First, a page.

Principles of Yacht Design, Fourth Edition

Discussion in 'Boat Design' started by DCockey, Apr 3, 2014.

  1. Remmlinger
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    Remmlinger engineer

    David, I did not write clearly enough what my irritation was.
    I still think that the Delft tank test data, that is now available online, is a great gift to the world and it was right that PYD used this database. But now M. Orych designed the YD 41. He comes from a totally different world (see here http://www.flowtech.se/company). He uses shipflow for preliminary design work and variants testing. He is a software developer who worked all his life at the university. If you study the website you will see, that they do not mention the necessary back up with a towing tank and regression analysis is also not mentioned on these pages. They propose to use the "modern" way. Can he switch sides and get into the shoes of a designer who does not have access to CFD?
    I do not have the book, but it would be interesting to see how they combine these two worlds in a way that there is a consistent design philosophy.
    Since only prosperous yacht builders can afford the multi-core hardware and the high annual costs of CFD-software these "two worlds" might even exist in the real world. CFD for the racing yachts and Delft regression for the affordable cruiser. But there is hope. If you look at Leo's Flotilla, there might be a bridge now between the two, at least for thin ships. My aim is still to find an affordable optimization process for the cruising sailor with a limited budget. The RANS simulations that I had access to created more questions than answers.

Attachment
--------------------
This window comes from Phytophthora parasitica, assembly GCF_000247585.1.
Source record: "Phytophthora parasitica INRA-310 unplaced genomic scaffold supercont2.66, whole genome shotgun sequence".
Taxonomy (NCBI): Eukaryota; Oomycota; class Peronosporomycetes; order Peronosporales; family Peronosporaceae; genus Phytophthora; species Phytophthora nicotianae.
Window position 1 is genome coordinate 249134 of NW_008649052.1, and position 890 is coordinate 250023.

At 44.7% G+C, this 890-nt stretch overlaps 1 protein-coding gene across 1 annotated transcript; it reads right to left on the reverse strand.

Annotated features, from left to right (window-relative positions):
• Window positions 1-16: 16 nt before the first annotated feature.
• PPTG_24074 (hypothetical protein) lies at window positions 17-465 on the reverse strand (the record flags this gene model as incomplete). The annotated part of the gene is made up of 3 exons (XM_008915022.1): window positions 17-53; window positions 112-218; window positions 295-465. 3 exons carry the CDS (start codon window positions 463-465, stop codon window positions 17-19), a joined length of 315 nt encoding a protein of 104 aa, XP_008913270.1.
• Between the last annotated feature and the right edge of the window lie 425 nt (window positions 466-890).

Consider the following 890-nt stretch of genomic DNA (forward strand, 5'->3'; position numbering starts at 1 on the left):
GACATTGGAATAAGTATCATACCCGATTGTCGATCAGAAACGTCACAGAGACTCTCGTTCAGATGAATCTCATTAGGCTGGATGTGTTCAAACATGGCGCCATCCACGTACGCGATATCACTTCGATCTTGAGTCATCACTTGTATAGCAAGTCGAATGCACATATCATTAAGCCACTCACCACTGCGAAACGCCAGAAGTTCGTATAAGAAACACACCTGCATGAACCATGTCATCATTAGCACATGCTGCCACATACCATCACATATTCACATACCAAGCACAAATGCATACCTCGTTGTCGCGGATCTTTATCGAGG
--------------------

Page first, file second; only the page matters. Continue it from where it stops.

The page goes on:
Uli
     
  2. Rastapop
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    Rastapop Naval Architect

    As far as I know 12215-9 is still incomplete, and is a work in progress (although it is used in its current form).

    So your exchange, from the point of view of a neutral third party, was a non-NA trying to tell a group of highly experienced NAs how to do their job, yes?
    Not surprised your input wasn't terribly welcome! :p

    I'll bet Dolto didn't actually write: "I'm not interested in experimental or scientific results".

    The Delft data also came to us from academics who spent all their time at university.

    I don't know where you get the idea that this book is for yacht builders.
    It's intended audience is yacht designers (i.e. a sub-group of naval architects), and any professional yacht designer (below a certain age, at least) is going to have CFD software available to him.
     
  3. DCockey
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    DCockey Senior Member

    The audience is broader than a sub-group of naval architects who design yachts. If it was limited to that small group it would not have sold sufficient numbers to be in a fourth edition. From the Third Edition front cover fly-leaf: "PRINCIPLES OF YACHT DESIGN is the ultimate resource on the subject for practicing designers, naval architecture students, discerning boat owners and the boatbuilding industry as a whole." The introduction to the Third Edition makes clear that the book is intended for "professional, as well as amateur designers" and says "we believe the book could be of interest to yachtsmen in general".